The Ray Young Trio (Ray C. Young on piano, Michael Chagolla, bass and Ward Durrrett, percussion) provides supportive accompaniment while being unobtrusive.

Though un-credited in the program, Christopher Wood is the show’s producer and director (capably assisted by artistic director Bill McNamara) and his leadership is evident on stage. His polished stage presence and self-deprecating manner pervades the mood and tone; though not attempting to "channel Sinatra," Wood captures the man’s persona with facial expression, vocal styling and body language. While he had a bit of a rough start vocally at this performance, he soon warmed up and hit his stride in Act II when his sonorous baritone shone.

Anderson’s mellifluous tenor soars, particularly in "Drinkin’ Again" when he can really croon and unleash his gorgeous voice full-throttle. Though a bit stiff in serious moments, Anderson is at his best when he is allowed to be spontaneous and silly. In fact, given the opportunity for some hilarious mugging, Wood and Anderson’s repartee is reminiscent of Dick and Tommy Smothers sans bass and guitar.

The ladies capably hold their own among these shenanigans. Dascoli’s warm, well-trained voice and poise contrasts nicely with Westover’s sweet soprano and winsome innocence (though she nicely offsets that with a comedic flare in the Lucille Ball vein.) As romantic foils, they are effective, even coquettish. At one point, the ladies roundly chastise "the boys" for their randy attitude that echoes Sinatra’s lifelong behavior towards women.

With so many songs to cover, ample solos showcase the individual singers to great effect ... but when the group launches into tight 4-part harmony, it’s a beautifully-balanced, spine-chilling delight.

… the show flows as smoothly as a White Russian: seamless transitions move from song to song and dialog to song.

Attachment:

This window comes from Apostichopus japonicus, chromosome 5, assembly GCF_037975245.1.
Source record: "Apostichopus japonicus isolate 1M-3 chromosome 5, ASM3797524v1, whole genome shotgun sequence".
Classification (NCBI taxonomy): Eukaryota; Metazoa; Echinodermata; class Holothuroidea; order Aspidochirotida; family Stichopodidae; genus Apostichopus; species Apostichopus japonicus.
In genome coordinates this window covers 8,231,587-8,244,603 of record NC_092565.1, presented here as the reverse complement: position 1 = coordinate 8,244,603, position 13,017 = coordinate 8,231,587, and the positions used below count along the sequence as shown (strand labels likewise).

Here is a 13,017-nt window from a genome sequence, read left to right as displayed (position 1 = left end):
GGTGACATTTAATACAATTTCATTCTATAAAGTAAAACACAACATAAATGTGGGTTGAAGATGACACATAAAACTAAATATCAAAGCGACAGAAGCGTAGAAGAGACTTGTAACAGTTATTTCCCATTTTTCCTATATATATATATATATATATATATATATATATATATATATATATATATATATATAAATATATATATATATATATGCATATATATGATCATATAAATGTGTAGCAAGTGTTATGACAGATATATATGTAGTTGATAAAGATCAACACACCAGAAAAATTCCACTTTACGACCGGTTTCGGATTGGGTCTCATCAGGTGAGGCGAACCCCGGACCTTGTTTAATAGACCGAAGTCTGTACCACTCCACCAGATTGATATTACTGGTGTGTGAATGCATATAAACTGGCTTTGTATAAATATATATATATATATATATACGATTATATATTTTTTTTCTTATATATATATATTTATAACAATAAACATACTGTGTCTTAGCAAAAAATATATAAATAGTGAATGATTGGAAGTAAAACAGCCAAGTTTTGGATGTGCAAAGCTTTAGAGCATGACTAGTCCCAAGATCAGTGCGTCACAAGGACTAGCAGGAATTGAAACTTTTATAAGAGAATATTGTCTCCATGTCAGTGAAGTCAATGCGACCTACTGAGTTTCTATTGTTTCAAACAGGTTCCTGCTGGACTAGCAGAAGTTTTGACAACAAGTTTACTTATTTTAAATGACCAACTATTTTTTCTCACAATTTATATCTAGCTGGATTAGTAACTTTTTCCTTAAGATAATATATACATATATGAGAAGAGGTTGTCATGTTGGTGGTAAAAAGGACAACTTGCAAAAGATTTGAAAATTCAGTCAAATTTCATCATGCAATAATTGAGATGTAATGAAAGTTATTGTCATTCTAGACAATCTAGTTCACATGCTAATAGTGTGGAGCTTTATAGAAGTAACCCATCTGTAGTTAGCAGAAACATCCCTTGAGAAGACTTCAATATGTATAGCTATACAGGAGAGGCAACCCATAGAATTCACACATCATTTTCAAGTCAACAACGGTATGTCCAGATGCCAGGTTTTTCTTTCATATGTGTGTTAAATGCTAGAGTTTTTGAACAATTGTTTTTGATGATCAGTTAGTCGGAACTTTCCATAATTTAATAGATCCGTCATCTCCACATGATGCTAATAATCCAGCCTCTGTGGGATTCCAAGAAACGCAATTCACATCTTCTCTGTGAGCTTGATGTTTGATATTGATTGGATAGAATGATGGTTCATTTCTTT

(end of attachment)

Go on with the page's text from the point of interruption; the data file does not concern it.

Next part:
In keeping with the gist of the evening and the music, there’s plenty of dancing -- waltzes, foxtrots, even some jitter-bug. …the blocking is inventive and varied; given the limitations of the show (four people, one set), it could feel restrictive and repetitive. It is not -- every number feels fresh and different. The effective lighting sets a mood appropriate for the moment.

There is also plenty of opportunity for the audience to hum, tap toes, even sing along unabashedly. When the quartet launches into "New York, New York," complete with Sinatra’s signature fedora and some Fosse-esque choreography, the entire crowd indulges in one massive, collective grin.

Equally so, a highlight of Act II is "It Was A Very Good Year." one of the most hauntingly beautiful songs every written -- a true masterpiece. Each singer takes a verse; all sang with rich, full tone and deeply felt connection to the lyrics. It was a pivotal moment.

"My Way: A Tribute To Frank Sinatra" is a well-crafted revue: when it ends with a set of philosophical late-Sinatra "Songs For Survivors,"  the audience response is palpable. Small wonder all rose to give VocalEase, The Ray Young Trio and the production a well-deserved standing ovation.

Whatever your way -- walk, run, drive, fly -- do yourself a favor and go to "My Way: A Tribute To Frank Sinatra."